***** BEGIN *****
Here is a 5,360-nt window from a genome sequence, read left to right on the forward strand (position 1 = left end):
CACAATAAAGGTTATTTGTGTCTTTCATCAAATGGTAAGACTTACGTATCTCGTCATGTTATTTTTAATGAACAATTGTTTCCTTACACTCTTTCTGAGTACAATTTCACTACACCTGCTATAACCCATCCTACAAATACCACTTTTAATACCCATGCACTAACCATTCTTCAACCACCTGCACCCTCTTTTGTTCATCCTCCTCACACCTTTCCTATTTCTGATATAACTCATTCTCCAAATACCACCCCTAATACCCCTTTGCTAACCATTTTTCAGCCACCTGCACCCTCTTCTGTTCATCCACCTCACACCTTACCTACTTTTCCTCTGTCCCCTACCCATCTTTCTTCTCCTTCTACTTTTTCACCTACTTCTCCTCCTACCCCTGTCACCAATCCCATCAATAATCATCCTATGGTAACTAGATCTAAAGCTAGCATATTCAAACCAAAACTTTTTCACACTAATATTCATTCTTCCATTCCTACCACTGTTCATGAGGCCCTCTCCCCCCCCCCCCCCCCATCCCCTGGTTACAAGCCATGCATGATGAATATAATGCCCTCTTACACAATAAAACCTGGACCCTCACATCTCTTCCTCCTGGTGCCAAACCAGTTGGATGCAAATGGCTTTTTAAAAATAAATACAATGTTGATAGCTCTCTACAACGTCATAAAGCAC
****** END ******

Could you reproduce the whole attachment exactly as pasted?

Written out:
Here is a 5,360-nt window from a genome sequence, read left to right on the forward strand (position 1 = left end):
CACAATAAAGGTTATTTGTGTCTTTCATCAAATGGTAAGACTTACGTATCTCGTCATGTTATTTTTAATGAACAATTGTTTCCTTACACTCTTTCTGAGTACAATTTCACTACACCTGCTATAACCCATCCTACAAATACCACTTTTAATACCCATGCACTAACCATTCTTCAACCACCTGCACCCTCTTTTGTTCATCCTCCTCACACCTTTCCTATTTCTGATATAACTCATTCTCCAAATACCACCCCTAATACCCCTTTGCTAACCATTTTTCAGCCACCTGCACCCTCTTCTGTTCATCCACCTCACACCTTACCTACTTTTCCTCTGTCCCCTACCCATCTTTCTTCTCCTTCTACTTTTTCACCTACTTCTCCTCCTACCCCTGTCACCAATCCCATCAATAATCATCCTATGGTAACTAGATCTAAAGCTAGCATATTCAAACCAAAACTTTTTCACACTAATATTCATTCTTCCATTCCTACCACTGTTCATGAGGCCCTCTCCCCCCCCCCCCCCCCATCCCCTGGTTACAAGCCATGCATGATGAATATAATGCCCTCTTACACAATAAAACCTGGACCCTCACATCTCTTCCTCCTGGTGCCAAACCAGTTGGATGCAAATGGCTTTTTAAAAATAAATACAATGTTGATAGCTCTCTACAACGTCATAAAGCAC